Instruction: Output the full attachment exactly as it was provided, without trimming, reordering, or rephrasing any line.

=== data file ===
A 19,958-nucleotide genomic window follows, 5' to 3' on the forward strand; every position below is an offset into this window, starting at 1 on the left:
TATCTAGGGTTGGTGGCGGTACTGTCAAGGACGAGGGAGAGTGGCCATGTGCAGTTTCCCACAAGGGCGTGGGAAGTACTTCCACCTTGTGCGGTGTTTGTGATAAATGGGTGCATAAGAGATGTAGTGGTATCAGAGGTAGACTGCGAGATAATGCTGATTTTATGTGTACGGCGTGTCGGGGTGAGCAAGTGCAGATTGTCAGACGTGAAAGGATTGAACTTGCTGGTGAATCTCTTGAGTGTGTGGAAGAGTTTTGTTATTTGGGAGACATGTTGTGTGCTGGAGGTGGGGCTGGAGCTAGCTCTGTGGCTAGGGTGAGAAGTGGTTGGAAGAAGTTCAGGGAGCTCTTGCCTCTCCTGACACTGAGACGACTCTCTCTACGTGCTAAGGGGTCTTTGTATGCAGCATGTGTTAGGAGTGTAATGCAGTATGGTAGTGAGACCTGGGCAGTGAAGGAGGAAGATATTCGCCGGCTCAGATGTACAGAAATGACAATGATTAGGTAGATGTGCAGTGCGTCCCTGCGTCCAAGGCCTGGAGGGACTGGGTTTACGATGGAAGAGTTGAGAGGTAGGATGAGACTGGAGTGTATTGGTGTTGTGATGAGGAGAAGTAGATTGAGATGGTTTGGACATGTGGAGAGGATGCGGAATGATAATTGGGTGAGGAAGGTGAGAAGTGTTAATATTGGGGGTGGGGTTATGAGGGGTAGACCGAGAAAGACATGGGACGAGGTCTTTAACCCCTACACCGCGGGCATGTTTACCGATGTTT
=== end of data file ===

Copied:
A 19,958-nucleotide genomic window follows, 5' to 3' on the forward strand; every position below is an offset into this window, starting at 1 on the left:
TATCTAGGGTTGGTGGCGGTACTGTCAAGGACGAGGGAGAGTGGCCATGTGCAGTTTCCCACAAGGGCGTGGGAAGTACTTCCACCTTGTGCGGTGTTTGTGATAAATGGGTGCATAAGAGATGTAGTGGTATCAGAGGTAGACTGCGAGATAATGCTGATTTTATGTGTACGGCGTGTCGGGGTGAGCAAGTGCAGATTGTCAGACGTGAAAGGATTGAACTTGCTGGTGAATCTCTTGAGTGTGTGGAAGAGTTTTGTTATTTGGGAGACATGTTGTGTGCTGGAGGTGGGGCTGGAGCTAGCTCTGTGGCTAGGGTGAGAAGTGGTTGGAAGAAGTTCAGGGAGCTCTTGCCTCTCCTGACACTGAGACGACTCTCTCTACGTGCTAAGGGGTCTTTGTATGCAGCATGTGTTAGGAGTGTAATGCAGTATGGTAGTGAGACCTGGGCAGTGAAGGAGGAAGATATTCGCCGGCTCAGATGTACAGAAATGACAATGATTAGGTAGATGTGCAGTGCGTCCCTGCGTCCAAGGCCTGGAGGGACTGGGTTTACGATGGAAGAGTTGAGAGGTAGGATGAGACTGGAGTGTATTGGTGTTGTGATGAGGAGAAGTAGATTGAGATGGTTTGGACATGTGGAGAGGATGCGGAATGATAATTGGGTGAGGAAGGTGAGAAGTGTTAATATTGGGGGTGGGGTTATGAGGGGTAGACCGAGAAAGACATGGGACGAGGTCTTTAACCCCTACACCGCGGGCATGTTTACCGATGTTT